Sharvani Mishra was on her second sailing as a cadet two ­decades ago when the unthinkable happened.

She already knew that women were unwelcome in maritime because India’s Tolani Maritime Institute had to beg shipowners to hire her after she earned a marine engineer degree with honours in 2002.

“That was when we realised how difficult it is for women seafarers to be placed on a boat,” Mishra told TradeWinds.

But it was not until that one day at sea while working on a cargo vessel that she experienced the plight of women on ships that are often thousands of nautical miles offshore.

“In just the second sailing, I met a very terrible incident on board,” Mishra said.

One of the men on the ship had been following her for some time, and then he attacked. The seafarer confronted her with a knife in her cabin but was unsuccessful in ­carrying out what she believed was most likely a planned sexual assault. “He couldn’t accomplish what he had come in for,” she recalled.

The intrusion frightened her ­terribly nonetheless, but what ensued was worse.

“The company signed off the gentleman from the ship, but the company also made sure that they didn't take me back after I completed that sailing,” she said. “In fact, they had a policy that they didn’t want to take back any girls.”

She worked as an engineer on a tanker until 2007, when she took a shore job while earning a master’s degree in business administration.

Losing jobs

Suneeti Bala: Educating female mariners is crucial in preventing sexual harassment at sea. Photo: IWSF

Working onshore in ship management and chartering in 2016, Mishra discovered the communications platform WhatsApp as a way to network with female seafarers.

She did not know at the time that she had planted the seed for the International Women Seafarers Foundation (IWSF), a non-profit advocacy group with almost 500 members.

“Within just a month or two of making the group, we started ­seeing posts about harassment on board, about girls thrown away from the jobs, that they’re losing jobs,” she said.

“While they were the victims on board, they were really not comforted when they came back to the office.

“More often than not, top ­management were the ones who were able to get a free hand on a woman seafarer on board. That was very concerning for us.”

Meet the co-founders

■  Sharvani Mishra, the first female engineer to sail on an India-flag ship, was one of only two female cadets from Tolani Maritime Institute in 2002. Her skills include ship management and chartering. She is an active member of the International Association of Maritime Economists and Institute of Marine Engineers.

■  Suneeti Bala began her career at Chevron Shipping and became India’s first chief engineer. She later took a shoreside job, joining the Indian Register of Shipping’s Mumbai station as the first female field surveyor. She is a marine manager for Maersk Line.

■  Radhika Menon, India’s first female master, has worked for Shipping Corp of India for three decades. She also serves on the executive committee of the Maritime Union of India and was vice president for two terms. She is the first woman to receive the National Maritime Day Celebrations Gallantry at Sea Award, given in 2016 by India’s directorate general of shipping. She also won the IMO Award for Exceptional Bravery at Sea in 2016 for rescuing seven fishermen in stormy weather in the Bay of Bengal.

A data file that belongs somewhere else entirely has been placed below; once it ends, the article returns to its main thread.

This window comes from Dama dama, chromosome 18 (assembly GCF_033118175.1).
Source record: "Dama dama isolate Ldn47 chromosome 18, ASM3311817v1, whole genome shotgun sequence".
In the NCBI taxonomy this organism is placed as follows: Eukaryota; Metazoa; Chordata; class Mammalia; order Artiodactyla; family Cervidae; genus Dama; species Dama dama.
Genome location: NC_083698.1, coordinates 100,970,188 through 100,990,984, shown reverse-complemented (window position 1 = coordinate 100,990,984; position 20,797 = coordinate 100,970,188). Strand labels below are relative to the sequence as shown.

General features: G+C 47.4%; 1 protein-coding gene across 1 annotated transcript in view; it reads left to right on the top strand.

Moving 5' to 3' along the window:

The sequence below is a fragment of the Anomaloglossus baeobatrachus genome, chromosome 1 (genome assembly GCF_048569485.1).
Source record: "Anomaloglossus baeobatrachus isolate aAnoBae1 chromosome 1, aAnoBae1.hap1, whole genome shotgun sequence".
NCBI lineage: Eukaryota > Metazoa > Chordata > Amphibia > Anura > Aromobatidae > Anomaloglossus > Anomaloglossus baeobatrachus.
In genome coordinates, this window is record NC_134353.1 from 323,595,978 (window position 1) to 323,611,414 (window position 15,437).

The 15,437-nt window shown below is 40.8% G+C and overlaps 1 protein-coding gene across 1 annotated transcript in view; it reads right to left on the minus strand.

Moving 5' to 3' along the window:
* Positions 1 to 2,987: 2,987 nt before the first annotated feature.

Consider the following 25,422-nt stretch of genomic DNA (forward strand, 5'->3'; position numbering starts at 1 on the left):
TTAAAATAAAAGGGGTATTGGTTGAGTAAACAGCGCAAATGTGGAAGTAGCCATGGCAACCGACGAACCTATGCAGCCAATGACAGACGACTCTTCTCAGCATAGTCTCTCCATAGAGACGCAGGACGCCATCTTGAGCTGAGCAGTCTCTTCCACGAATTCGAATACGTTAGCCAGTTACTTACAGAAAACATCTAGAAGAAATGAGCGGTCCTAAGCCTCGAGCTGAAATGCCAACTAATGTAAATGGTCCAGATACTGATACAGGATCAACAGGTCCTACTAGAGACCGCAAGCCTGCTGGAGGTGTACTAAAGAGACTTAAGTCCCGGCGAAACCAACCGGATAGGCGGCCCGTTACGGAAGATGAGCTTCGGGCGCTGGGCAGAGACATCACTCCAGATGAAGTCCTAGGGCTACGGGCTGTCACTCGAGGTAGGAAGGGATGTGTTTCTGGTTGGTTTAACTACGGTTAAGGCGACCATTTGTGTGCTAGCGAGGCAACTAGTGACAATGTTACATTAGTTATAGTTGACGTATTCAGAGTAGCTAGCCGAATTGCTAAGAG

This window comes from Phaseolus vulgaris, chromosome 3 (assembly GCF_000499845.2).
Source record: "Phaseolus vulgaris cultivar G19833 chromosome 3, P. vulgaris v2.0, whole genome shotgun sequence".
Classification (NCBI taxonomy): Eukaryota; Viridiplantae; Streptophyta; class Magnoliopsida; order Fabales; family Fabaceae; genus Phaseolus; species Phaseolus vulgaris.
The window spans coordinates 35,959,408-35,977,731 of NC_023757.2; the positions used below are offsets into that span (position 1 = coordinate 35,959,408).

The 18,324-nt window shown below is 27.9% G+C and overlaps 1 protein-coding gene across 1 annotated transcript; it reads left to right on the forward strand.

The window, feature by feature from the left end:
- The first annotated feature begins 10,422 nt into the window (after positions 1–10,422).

Source: IWSF

The following year, Mishra co-founded the IWSF to advocate for women seafarers’ rights with Radhika Menon, who is India’s first female master, and engineer Suneeti Bala.

“We went up to the level of ­challenging the company, going after the director of shipping and making sure the companies which are operating in India are following the rules of the land and that they give their statements and their decisions within three months,” Mishra said.

“That gave us a taste of what can be achieved if we work together.”

The IWSF works with other organisations, such as the Maritime Union of India, the Inter­national Maritime Organization and Women’s International Shipping & Trading Association.

Policy guidelines

Captain Radhika Menon: Bravery award for rescue mission. Photo: IWSF

The foundation handles about 10 sexual-harassment cases a year involving female crew.

The women often lose their jobs for speaking up, but the IWSF can help them find other seafaring positions.

“IWSF worked with the director general of shipping of India to bring out the first policy guidelines for hiring women seafarers,” Mishra said.

Its mission has two components: to help women land jobs in maritime; and to make sure they are treated fairly and with respect while at sea.

“What IWSF does is it lines us up with the companies and speaks for the women seafarers,” she said. “We try to conduct webinars to make sure that women who are joining shipping are aware of what to expect on board.”

Bala said the IWSF is also working to get better benefits for female seafarers, such as medical leave, while trying to bring more women into maritime, which is 98% men.

“When more women get on board, a lot of the problems will resolve themselves because the men will get used to having women on board,” she said.

The IWSF works with shipping ­companies to help them resolve sexual-harassment incidents in ways that are simple but effective, Mishra said.

“Companies are actually reaching out to IWSF to ask them how to handle situations. Most of the companies don’t want to go to the extent of involving a lawyer.”